Write a Marketable Children's Book in Seven Weeks

From the blog

Working up a Sweat and Advice From Jane Yolen

Not long ago at an authors’ symposium, I was asked, “How do inspiration and perspiration manifest themselves in your writing process, and where does creativity fit in? Is there creativity in inspiration, or is inspiration beyond our control—a gift?”

I replied that perhaps inspiration is a fairly cheap commodity. I can’t tell you how many people come up to me and say, “I’ve got a great idea for a book. I’ll tell you what it is, you write it up, and then we’ll split the profits.” Apparently, it’s easy to come up with ideas—to be inspired. The tough part is actually the writing itself.

I think perspiration, inspiration, and creativity are all connected. The more you write the more you perspire—in a sense– and the more creative you become. The more creative you become, the more inspiration you will have. It’s like sweating. You’re aware of the sweat on your skin so you know your sweat glands are working, and you realize that the longer you walk or jog, the more you’ll sweat, but you just do it—you’re not really mindful of all that’s involved.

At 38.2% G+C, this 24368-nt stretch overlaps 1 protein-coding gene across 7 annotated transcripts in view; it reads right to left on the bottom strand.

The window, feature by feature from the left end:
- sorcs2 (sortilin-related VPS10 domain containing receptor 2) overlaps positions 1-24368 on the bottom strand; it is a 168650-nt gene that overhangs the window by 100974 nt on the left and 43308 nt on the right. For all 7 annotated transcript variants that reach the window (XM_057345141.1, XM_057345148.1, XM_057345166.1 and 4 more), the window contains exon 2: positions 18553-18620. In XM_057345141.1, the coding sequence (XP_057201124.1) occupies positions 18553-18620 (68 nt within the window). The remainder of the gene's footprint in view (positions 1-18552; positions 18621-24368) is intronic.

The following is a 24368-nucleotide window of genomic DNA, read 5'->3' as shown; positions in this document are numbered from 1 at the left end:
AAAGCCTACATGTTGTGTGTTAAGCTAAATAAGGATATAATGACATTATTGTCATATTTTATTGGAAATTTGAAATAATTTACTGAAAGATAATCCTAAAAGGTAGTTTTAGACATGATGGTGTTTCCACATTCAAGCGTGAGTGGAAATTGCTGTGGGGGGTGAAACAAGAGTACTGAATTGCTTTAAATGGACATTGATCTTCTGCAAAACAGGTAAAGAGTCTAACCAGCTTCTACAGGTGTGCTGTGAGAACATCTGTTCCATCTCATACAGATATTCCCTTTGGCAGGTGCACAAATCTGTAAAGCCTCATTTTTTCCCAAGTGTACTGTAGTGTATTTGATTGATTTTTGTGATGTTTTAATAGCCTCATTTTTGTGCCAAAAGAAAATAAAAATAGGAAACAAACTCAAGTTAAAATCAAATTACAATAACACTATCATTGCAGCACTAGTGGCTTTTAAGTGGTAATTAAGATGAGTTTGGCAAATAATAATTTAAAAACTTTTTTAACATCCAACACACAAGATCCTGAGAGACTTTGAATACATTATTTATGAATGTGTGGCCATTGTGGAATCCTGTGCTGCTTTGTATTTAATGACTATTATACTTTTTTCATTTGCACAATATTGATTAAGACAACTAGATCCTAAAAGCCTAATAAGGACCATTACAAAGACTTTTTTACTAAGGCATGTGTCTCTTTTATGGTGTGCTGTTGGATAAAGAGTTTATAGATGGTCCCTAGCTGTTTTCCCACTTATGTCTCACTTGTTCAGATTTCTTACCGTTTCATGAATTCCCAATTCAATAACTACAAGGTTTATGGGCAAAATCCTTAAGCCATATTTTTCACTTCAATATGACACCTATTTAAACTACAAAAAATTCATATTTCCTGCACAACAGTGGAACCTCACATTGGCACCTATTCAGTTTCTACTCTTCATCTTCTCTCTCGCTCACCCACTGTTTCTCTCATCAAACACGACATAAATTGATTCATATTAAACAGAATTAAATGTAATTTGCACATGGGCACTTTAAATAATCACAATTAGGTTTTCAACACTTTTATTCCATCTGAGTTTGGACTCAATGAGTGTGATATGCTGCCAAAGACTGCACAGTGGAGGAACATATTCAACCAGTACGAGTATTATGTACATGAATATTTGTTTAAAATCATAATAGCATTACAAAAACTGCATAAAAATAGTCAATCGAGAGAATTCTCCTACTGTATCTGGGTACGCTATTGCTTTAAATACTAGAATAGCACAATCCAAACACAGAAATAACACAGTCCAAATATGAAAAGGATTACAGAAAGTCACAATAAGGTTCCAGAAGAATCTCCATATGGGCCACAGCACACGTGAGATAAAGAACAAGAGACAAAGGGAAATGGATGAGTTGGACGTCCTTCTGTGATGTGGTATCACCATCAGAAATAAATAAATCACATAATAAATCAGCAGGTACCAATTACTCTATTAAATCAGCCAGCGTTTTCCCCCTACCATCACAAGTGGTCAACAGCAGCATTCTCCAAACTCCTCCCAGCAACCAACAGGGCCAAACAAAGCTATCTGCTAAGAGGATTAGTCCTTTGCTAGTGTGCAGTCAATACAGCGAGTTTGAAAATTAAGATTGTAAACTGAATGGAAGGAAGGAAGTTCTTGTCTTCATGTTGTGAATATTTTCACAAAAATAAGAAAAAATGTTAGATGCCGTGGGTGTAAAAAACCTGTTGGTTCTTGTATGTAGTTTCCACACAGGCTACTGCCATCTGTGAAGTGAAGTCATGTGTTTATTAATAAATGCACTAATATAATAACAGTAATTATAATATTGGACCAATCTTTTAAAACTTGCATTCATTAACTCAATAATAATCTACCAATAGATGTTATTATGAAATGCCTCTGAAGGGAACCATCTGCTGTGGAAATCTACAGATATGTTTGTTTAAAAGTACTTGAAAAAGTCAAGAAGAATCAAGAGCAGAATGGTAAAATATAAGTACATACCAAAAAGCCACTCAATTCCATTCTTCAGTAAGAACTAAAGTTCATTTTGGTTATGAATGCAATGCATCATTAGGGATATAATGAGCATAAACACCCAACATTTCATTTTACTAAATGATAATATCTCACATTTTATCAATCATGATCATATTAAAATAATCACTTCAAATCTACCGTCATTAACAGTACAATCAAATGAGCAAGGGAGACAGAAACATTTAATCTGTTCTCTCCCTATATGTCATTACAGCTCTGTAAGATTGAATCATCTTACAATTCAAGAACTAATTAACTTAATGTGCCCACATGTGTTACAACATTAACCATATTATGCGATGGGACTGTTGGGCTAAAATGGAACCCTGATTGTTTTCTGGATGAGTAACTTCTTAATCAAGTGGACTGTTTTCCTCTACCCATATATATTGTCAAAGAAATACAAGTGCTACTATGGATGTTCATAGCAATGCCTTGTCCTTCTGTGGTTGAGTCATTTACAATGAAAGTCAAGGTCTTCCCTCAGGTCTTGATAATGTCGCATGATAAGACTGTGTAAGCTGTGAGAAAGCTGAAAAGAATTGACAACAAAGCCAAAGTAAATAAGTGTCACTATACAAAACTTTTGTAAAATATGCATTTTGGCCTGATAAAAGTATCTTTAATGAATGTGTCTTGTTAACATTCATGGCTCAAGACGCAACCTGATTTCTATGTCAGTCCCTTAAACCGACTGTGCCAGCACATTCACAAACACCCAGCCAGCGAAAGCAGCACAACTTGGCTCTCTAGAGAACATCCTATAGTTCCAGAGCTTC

For me inspiration is often a thought that begins with, “I didn’t know that!” Sometimes it’s an image, such as to little girl princesses catching fairies in a butterfly net—that’s how I wrote THE PRINCESSES’ LUCKY DAY.

But you have to be willing to take the inspiration and run with it—or should I say, sit with it—at the computer or with pen in hand. Follow the advice of popular children’s book author Jane Yolen:

“BIC. It stands for Butt in Chair. Really. Hard work is the only real magic there is… if the book in your head is to get on the page.”